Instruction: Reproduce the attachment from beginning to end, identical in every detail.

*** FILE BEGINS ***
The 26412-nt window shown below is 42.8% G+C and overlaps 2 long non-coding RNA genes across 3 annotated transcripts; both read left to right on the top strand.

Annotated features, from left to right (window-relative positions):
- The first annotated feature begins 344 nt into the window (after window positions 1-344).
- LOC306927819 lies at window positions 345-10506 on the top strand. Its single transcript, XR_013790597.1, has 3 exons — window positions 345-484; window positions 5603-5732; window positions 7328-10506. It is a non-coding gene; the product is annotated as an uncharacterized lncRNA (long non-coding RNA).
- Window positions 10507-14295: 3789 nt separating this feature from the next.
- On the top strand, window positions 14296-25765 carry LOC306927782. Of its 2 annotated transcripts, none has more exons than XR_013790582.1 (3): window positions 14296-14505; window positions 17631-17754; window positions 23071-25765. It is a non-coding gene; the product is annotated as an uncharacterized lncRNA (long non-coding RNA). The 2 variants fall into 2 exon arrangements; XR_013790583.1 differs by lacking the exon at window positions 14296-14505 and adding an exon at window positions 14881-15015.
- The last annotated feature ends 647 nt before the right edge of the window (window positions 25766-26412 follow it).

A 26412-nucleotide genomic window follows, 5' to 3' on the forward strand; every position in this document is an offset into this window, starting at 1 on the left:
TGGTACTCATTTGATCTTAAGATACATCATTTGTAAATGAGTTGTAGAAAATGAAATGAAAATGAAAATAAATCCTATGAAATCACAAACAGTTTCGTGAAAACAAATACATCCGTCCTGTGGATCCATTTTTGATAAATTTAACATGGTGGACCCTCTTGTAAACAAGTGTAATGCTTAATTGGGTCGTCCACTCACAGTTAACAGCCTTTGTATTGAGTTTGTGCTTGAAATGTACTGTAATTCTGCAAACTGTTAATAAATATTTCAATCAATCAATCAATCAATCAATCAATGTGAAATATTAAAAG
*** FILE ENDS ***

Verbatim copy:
The 26412-nt window shown below is 42.8% G+C and overlaps 2 long non-coding RNA genes across 3 annotated transcripts; both read left to right on the top strand.

Annotated features, from left to right (window-relative positions):
- The first annotated feature begins 344 nt into the window (after window positions 1-344).
- LOC306927819 lies at window positions 345-10506 on the top strand. Its single transcript, XR_013790597.1, has 3 exons — window positions 345-484; window positions 5603-5732; window positions 7328-10506. It is a non-coding gene; the product is annotated as an uncharacterized lncRNA (long non-coding RNA).
- Window positions 10507-14295: 3789 nt separating this feature from the next.
- On the top strand, window positions 14296-25765 carry LOC306927782. Of its 2 annotated transcripts, none has more exons than XR_013790582.1 (3): window positions 14296-14505; window positions 17631-17754; window positions 23071-25765. It is a non-coding gene; the product is annotated as an uncharacterized lncRNA (long non-coding RNA). The 2 variants fall into 2 exon arrangements; XR_013790583.1 differs by lacking the exon at window positions 14296-14505 and adding an exon at window positions 14881-15015.
- The last annotated feature ends 647 nt before the right edge of the window (window positions 25766-26412 follow it).

A 26412-nucleotide genomic window follows, 5' to 3' on the forward strand; every position in this document is an offset into this window, starting at 1 on the left:
TGGTACTCATTTGATCTTAAGATACATCATTTGTAAATGAGTTGTAGAAAATGAAATGAAAATGAAAATAAATCCTATGAAATCACAAACAGTTTCGTGAAAACAAATACATCCGTCCTGTGGATCCATTTTTGATAAATTTAACATGGTGGACCCTCTTGTAAACAAGTGTAATGCTTAATTGGGTCGTCCACTCACAGTTAACAGCCTTTGTATTGAGTTTGTGCTTGAAATGTACTGTAATTCTGCAAACTGTTAATAAATATTTCAATCAATCAATCAATCAATCAATCAATGTGAAATATTAAAAG